2015 Nov 18
November 18, 2015

The domestic workers dilemma

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Indonesian domestic workers abroad face a mountain of dilemma, including legal issues. Here is a brief overview of the situation in Singapore.

Singapore, GIVnews.com – Issues surrounding Indonesian Domestic Workers seem to be never-ending. With 429.872 Indonesian working abroad, the Indonesian government will do its best to protect the country’s asset: its people.

In Singapore, where a lot of Indonesian domestic workers work, is no exception to this matter. There are a lot of challenges that these workers are facing in Singapore. One of them for example is legal assistance. Legal cases that arise among these workers are “criminal cases, breach of working contract, and disharmony with employers”, as reported by antaranews.com.

Nevertheless, the prospect of finding legal assistance is not really problematic as Singapore is reportedly “A country with a good legal system in order to protect foreign workers”. Moreover, Singaporean authority is rather responsive upon receiving reports from Indonesian workers with regards to legal violation. For instance, it is reported that in the case that an employer hurt his or her worker, the Singaporean authority will quickly act on the matters.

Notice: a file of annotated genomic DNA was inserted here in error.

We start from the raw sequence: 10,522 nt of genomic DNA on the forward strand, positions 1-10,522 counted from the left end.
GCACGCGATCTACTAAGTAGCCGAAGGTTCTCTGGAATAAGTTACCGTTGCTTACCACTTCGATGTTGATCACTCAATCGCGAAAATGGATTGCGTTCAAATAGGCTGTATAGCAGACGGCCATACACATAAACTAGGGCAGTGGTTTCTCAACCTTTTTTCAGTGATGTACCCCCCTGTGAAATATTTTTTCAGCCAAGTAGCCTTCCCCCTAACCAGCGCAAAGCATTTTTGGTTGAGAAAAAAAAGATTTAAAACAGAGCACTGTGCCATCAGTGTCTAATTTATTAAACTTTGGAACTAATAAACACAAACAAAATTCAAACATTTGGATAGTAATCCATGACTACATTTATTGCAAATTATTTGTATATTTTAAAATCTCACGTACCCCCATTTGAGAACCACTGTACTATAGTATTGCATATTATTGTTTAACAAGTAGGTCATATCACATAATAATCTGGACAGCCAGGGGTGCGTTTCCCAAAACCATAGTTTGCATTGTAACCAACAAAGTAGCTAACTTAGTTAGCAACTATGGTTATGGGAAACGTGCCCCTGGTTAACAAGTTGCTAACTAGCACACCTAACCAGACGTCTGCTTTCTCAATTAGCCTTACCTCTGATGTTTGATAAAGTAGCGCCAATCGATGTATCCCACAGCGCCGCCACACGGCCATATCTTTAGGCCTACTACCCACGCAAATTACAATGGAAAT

On the other hand, Indonesian government is becoming more proactive in protecting its domestic workers in Singapore. Apart from providing shelter in Indonesian embassy for those in needs, the Indonesian government, through its embassy, also acts as a facilitator on the issue of compensation amount and working extension. For workers who ended up in prison, Indonesian government, through its embassy, claimed that it had already made 16 routine visits during 2014.

In order to give maximum protection, it is also reported that the government has negotiated with Singaporean authority to end the practice of direct hiring. With direct hiring, Indonesian government could not accurately track the number of domestic workers in Singapore. In contrast, without direct hiring, Indonesian workers must go abroad through the so-called Private Executor of Indonesian Workers Placement (PPTKIS. Such practice is already in accordance with Act No. 39.

Meanwhile, despite all of the efforts to protect Indonesian domestic workers abroad, Indonesian government has already decided to stop sending informal workers from 2017 onwards. – Muhammad Arham, 12 November 2015, Global Indonesian Voices